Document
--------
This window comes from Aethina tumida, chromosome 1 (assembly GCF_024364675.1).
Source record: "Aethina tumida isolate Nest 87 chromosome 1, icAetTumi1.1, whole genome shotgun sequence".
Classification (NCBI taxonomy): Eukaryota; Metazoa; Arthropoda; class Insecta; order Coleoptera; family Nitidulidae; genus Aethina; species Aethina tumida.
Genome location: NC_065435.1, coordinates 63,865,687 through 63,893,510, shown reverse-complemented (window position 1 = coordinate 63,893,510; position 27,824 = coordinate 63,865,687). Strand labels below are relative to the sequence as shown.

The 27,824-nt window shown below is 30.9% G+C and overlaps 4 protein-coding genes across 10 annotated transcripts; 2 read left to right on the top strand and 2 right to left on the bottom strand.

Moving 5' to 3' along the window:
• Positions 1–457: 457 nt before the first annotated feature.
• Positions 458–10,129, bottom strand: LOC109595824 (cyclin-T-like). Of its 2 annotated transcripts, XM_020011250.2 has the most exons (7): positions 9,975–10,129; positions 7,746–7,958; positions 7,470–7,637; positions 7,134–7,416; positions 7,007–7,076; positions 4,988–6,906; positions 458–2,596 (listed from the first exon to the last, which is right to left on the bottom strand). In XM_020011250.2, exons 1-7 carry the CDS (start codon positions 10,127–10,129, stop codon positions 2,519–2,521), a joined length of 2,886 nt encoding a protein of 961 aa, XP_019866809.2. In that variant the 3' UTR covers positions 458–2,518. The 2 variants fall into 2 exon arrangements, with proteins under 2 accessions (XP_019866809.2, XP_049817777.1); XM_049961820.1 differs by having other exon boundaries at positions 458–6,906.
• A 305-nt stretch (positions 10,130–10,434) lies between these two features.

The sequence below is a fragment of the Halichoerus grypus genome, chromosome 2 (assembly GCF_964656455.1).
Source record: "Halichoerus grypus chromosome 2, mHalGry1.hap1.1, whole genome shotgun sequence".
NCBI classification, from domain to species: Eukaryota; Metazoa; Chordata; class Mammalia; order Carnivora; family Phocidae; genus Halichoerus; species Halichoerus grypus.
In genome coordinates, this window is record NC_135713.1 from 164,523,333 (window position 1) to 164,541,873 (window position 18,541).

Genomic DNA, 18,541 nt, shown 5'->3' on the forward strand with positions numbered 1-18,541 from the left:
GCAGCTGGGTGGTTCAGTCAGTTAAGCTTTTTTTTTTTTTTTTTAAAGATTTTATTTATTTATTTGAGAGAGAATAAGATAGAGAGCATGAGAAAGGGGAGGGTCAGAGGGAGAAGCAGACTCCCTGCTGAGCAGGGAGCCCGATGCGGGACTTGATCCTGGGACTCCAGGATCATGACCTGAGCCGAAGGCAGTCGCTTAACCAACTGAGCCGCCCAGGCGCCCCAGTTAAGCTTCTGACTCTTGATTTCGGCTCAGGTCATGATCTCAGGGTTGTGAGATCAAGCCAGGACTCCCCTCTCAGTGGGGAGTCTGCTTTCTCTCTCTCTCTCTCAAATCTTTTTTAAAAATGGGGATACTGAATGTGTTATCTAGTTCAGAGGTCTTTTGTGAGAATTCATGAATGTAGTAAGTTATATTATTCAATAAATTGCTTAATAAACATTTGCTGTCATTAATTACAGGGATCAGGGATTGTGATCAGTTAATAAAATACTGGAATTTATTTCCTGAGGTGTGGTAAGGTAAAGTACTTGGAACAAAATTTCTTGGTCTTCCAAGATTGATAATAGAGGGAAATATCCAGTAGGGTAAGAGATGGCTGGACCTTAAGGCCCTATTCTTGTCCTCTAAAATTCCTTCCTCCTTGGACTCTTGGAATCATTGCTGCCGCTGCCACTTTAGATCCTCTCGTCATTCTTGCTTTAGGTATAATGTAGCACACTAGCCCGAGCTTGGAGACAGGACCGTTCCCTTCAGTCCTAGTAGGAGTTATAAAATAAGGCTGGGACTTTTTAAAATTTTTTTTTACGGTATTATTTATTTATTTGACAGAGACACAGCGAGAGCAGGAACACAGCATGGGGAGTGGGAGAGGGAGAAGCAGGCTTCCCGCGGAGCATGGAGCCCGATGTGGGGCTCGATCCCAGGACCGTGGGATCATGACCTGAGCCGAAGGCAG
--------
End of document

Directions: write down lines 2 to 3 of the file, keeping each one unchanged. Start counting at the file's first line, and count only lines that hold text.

Source record: "Aethina tumida isolate Nest 87 chromosome 1, icAetTumi1.1, whole genome shotgun sequence".
Classification (NCBI taxonomy): Eukaryota; Metazoa; Arthropoda; class Insecta; order Coleoptera; family Nitidulidae; genus Aethina; species Aethina tumida.